Diet has become a major issue for people in contemporary times. Many people want to improve their health and overall lives by engaging in a healthier style of eating. One mindset that has risen from this desire to obtain good health is taking up a life of vegetarianism. Many American vegans see consuming a vegetable based diet as a healthier alternative to eating what most others would consider a meal. But is being a vegetarian really all it's cracked up to be?
Viewing the health statistics in this country would certainly point to yes. According to the "National Center for Health Statistics" 67% of Americans are obese or over weight. Not surprising considering the epidemic of fast food chains and other unhealthy food sources sprinkled about the country indiscriminately. It would appear consuming a diet of fresh greens amongst other non-mammal related foods would be a healthier alternative to whopping down a burger or eating a juice drenched steak. The answer to this assumption is a yes and no. While it is true that it may be healthier to eat a bowl of fresh vegetables then say, a Big Mac, a diet that consists purely of vegetables is detrimental to the health. Human beings are omnivorous by nature, designed specifically to consume a vast array of food. One needs to only pry open their own mouth to see what foods are supposed to be stuffed into it; and that is a little bit of everything.
For most people a healthy and well thought out mixed diet is the best. A human being is neither pure carnivore nor pure herbivore. Thus restricting oneself to one specific source of food can be detrimental to ones health. There are many minerals and vitamins that cannot be obtained from the average vegetarian lifestyle. Vitamin B12 for example is produced in meat foods, but completely absent from vegetables. Lack of consuming B12 can have adverse effects on brain functionality and the nervous system. On average it is highly likely that pure vegetarians are more likely to be less healthy than their food pyramid devouring omnivorous counterparts.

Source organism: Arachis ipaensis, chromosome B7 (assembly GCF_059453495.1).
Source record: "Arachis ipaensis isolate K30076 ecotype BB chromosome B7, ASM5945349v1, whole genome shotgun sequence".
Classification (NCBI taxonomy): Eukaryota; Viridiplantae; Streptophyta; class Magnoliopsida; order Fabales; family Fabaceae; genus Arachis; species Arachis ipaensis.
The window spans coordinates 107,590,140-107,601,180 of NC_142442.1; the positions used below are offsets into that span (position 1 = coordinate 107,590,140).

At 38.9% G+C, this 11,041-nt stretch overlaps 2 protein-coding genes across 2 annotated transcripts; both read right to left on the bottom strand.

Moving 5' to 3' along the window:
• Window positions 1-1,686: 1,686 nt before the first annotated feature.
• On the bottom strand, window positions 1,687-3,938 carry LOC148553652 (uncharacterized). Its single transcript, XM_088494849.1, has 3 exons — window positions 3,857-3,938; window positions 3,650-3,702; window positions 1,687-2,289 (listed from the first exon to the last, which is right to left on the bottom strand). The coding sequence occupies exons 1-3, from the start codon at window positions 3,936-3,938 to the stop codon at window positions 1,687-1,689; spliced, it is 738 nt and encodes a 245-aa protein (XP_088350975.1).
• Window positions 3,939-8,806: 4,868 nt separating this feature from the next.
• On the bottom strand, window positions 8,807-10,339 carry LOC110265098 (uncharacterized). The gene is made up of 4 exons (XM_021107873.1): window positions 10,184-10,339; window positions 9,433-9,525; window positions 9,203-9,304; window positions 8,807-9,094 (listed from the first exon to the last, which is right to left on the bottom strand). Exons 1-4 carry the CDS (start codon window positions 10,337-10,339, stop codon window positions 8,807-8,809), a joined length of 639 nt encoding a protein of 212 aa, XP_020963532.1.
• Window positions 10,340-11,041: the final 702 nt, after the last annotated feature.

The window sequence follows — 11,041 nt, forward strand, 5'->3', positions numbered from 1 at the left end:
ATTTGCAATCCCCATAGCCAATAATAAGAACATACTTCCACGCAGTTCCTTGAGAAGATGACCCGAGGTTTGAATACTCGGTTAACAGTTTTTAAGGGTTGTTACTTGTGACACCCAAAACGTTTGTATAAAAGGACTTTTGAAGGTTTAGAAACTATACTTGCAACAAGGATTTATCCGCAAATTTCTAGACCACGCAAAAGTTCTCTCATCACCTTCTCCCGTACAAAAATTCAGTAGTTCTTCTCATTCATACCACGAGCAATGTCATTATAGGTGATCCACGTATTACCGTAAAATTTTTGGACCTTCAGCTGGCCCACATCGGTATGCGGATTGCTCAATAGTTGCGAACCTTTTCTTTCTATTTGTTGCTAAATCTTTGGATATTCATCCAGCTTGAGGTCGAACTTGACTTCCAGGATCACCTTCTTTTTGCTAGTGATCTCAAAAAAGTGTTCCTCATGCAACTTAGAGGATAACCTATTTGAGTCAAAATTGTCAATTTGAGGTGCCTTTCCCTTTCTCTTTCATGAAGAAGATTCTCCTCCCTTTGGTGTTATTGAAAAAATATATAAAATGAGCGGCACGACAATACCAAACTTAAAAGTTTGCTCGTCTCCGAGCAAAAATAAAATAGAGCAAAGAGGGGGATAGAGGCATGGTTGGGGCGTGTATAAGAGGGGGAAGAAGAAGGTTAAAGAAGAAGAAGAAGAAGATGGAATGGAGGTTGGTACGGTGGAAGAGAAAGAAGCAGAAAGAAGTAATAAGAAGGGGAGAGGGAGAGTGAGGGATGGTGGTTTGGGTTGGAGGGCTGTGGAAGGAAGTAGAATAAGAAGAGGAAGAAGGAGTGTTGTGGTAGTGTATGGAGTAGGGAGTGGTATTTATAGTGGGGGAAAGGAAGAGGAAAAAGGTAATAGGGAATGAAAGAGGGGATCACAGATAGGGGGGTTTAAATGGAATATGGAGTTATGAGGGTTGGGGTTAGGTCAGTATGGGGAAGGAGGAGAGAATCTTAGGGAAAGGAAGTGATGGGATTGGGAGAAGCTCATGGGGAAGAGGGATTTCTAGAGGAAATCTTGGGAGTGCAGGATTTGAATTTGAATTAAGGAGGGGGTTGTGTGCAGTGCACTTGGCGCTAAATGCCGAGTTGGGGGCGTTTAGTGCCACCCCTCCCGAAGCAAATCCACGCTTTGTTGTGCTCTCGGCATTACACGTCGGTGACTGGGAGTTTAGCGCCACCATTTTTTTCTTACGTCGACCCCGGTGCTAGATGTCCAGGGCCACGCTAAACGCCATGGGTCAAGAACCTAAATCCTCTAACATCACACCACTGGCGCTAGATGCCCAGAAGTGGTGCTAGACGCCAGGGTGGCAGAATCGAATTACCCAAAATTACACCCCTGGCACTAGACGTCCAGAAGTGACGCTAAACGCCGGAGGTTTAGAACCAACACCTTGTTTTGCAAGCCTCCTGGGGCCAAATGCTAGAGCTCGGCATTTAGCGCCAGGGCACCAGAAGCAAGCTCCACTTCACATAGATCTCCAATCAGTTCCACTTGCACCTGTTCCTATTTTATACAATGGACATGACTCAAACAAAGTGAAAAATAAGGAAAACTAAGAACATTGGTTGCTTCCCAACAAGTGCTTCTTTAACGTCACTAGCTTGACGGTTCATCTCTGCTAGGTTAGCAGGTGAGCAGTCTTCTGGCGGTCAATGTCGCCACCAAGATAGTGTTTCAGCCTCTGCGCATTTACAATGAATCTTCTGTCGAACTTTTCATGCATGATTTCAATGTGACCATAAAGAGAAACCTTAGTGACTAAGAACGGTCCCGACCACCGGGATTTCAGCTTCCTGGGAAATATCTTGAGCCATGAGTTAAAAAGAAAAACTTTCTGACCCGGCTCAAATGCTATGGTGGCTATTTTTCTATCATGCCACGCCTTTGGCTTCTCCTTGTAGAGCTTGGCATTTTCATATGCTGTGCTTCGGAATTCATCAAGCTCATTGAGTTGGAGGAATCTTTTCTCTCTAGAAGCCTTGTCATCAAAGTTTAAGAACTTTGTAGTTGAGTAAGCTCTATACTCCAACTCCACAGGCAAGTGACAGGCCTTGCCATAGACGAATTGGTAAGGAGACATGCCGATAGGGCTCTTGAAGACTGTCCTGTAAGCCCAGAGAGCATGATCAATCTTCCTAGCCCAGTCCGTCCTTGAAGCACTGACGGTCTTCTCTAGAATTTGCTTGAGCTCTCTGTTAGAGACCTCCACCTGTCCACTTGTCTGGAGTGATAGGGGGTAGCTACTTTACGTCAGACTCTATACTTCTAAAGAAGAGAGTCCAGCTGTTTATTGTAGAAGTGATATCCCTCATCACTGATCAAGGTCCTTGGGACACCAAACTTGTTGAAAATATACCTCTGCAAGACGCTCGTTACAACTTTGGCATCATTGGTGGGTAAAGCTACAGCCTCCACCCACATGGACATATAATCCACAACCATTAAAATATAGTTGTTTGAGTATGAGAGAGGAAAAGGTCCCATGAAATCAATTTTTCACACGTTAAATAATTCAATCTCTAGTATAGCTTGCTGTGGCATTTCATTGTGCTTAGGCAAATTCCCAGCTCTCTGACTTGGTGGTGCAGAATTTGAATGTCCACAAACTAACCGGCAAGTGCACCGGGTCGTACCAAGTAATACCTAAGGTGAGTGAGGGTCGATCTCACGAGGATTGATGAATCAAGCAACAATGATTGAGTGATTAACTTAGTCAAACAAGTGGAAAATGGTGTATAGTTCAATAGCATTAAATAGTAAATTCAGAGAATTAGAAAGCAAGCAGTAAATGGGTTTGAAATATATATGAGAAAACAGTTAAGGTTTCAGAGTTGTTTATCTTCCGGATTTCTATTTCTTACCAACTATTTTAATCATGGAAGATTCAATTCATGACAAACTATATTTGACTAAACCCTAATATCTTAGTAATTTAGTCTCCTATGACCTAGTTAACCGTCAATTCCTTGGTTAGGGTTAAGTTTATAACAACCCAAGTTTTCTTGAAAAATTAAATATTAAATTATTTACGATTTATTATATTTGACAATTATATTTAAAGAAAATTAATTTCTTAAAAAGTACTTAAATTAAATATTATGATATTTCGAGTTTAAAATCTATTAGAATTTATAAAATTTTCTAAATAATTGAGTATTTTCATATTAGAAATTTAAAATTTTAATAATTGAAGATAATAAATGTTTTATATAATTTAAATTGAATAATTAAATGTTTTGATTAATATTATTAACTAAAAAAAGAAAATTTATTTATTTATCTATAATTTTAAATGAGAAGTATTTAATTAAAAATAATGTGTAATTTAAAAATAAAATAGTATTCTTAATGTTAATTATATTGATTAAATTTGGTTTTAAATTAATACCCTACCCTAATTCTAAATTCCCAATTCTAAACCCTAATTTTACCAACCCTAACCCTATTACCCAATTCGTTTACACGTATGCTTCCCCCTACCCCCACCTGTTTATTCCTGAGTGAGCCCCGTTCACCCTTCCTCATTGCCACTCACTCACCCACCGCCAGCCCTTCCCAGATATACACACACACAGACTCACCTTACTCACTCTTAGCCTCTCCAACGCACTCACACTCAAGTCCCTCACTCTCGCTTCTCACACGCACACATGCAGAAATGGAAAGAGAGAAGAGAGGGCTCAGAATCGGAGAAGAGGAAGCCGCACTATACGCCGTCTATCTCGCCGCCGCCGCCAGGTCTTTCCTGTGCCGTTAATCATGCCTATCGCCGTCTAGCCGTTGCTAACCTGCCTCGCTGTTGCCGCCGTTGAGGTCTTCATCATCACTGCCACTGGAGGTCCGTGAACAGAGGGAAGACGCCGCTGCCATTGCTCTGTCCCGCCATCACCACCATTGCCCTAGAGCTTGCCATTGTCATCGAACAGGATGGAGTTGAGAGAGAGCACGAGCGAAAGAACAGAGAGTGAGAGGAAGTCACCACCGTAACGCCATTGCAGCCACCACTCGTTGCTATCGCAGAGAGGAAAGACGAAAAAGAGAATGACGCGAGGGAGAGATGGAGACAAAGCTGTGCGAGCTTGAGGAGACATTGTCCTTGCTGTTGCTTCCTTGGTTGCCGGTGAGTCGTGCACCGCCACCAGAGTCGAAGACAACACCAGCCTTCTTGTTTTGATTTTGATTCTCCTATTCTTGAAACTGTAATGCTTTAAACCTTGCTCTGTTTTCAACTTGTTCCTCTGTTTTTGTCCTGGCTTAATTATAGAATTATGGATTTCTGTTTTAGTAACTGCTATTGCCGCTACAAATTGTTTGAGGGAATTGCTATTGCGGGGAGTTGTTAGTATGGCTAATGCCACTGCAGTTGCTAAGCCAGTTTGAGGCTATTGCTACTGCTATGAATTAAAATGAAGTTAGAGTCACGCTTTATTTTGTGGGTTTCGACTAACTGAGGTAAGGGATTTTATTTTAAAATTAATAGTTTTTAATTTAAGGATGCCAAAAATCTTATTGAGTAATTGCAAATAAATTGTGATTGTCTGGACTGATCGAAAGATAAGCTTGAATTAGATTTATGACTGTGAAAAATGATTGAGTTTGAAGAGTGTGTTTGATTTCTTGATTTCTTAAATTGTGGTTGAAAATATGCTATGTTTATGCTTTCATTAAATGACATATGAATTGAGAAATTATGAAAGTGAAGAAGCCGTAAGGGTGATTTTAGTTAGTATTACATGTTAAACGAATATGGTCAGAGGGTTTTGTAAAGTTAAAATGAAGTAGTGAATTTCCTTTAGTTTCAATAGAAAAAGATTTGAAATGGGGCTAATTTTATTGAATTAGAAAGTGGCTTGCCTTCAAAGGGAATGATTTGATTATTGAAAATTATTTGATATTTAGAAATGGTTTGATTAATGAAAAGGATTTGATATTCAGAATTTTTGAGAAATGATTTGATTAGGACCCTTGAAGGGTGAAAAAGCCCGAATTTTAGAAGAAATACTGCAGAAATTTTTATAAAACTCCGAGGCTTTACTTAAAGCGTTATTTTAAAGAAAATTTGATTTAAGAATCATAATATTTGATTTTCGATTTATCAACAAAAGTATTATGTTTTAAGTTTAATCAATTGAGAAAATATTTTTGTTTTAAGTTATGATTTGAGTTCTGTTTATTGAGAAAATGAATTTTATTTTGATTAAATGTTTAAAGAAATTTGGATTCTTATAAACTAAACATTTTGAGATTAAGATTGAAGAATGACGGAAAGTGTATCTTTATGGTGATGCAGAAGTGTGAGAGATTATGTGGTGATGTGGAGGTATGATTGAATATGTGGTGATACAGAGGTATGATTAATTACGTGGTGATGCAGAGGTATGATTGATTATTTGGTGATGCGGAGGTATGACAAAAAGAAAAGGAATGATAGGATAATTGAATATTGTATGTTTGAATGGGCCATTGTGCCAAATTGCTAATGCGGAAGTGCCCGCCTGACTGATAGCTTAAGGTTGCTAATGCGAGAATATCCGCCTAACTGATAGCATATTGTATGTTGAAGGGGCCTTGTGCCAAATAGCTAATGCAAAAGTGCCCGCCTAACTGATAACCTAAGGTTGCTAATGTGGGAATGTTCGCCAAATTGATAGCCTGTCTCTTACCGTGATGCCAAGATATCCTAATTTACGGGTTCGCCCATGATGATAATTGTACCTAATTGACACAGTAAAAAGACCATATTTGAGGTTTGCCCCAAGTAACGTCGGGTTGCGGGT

The safest vegetarian diet would be one that is flexible and combines other forms of food such as eggs and beans to provide adequate protein and other nutrients that would be missed from a purely green set of food items. Many nutritionist and doctors agree that consuming nothing but vegetables is detrimental to the health of most human beings. The only case where a vegetarian based diet could be supported is in the case of a person with genetic anomalies that require an above average consumption of plants; but that is in the rare case, for the most part the average human being who consumes a mixed diet is much healthier then the vegetarian who thinks their making the healthy choice by excluding other important food items.
In the end choosing a vegan lifestyle over an omnivorous one is a mixed bag. As with many other things it does come down to the individual as to what works. Though it does appear a healthy and well put together omnivorous diet is more desirable than a purely vegetarian one. Before beginning a diet where certain food items are discarded a person should do the required research and definitely consult a doctor or nutritionist to find out if this type of diet is right for them. If you simply jump into a so-and-so free diet you could be having the complete opposite affect on the direction of your health then you wished.